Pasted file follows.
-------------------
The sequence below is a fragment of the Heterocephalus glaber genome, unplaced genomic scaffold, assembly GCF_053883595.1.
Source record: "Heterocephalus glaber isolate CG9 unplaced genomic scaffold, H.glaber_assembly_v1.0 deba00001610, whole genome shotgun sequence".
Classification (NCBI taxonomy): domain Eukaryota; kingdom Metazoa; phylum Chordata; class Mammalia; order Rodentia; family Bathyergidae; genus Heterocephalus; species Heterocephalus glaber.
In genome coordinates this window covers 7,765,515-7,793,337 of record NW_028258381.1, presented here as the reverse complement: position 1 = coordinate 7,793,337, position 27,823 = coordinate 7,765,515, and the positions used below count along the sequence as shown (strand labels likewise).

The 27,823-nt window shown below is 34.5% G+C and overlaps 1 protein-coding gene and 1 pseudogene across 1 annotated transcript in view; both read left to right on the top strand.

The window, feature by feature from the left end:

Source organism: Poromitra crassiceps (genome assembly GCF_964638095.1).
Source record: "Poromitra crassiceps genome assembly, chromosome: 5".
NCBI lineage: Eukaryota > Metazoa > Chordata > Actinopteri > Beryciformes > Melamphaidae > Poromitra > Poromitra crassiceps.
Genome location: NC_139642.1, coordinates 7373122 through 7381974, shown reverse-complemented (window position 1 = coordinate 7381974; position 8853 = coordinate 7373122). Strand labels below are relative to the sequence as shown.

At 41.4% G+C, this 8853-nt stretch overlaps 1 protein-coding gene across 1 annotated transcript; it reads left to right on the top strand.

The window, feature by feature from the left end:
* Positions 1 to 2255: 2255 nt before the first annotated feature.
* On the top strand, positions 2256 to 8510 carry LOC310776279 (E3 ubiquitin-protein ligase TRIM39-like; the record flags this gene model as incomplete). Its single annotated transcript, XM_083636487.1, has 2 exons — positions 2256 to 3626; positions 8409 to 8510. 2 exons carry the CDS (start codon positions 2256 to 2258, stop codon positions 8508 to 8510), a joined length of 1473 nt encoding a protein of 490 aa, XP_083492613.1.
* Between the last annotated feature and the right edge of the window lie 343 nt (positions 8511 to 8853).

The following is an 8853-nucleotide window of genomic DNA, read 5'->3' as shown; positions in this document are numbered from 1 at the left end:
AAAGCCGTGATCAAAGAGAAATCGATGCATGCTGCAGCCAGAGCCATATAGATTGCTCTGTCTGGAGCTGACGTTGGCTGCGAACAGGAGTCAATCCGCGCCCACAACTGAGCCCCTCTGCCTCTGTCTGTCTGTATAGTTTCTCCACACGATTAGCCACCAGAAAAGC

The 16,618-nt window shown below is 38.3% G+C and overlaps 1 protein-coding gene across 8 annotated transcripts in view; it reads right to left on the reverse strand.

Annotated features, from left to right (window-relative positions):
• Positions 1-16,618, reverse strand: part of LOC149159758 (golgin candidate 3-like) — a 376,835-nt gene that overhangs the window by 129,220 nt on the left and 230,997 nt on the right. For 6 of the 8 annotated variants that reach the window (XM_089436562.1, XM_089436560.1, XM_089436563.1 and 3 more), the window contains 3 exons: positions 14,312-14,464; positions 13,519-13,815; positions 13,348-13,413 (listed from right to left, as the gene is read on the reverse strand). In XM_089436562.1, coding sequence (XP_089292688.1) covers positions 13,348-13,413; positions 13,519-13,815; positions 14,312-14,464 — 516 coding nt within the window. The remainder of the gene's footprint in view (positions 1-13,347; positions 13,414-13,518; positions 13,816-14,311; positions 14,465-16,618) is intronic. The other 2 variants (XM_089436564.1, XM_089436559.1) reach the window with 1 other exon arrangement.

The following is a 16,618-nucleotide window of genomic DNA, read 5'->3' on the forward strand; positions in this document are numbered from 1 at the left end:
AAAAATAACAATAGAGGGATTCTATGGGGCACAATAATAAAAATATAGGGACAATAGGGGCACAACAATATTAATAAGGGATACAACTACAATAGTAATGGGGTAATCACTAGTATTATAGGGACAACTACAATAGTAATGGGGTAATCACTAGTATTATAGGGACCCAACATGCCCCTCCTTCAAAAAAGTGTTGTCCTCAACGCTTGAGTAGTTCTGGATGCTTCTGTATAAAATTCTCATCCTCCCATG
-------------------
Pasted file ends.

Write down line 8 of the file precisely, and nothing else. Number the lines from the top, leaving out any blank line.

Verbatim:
Source record: "Poromitra crassiceps genome assembly, chromosome: 5".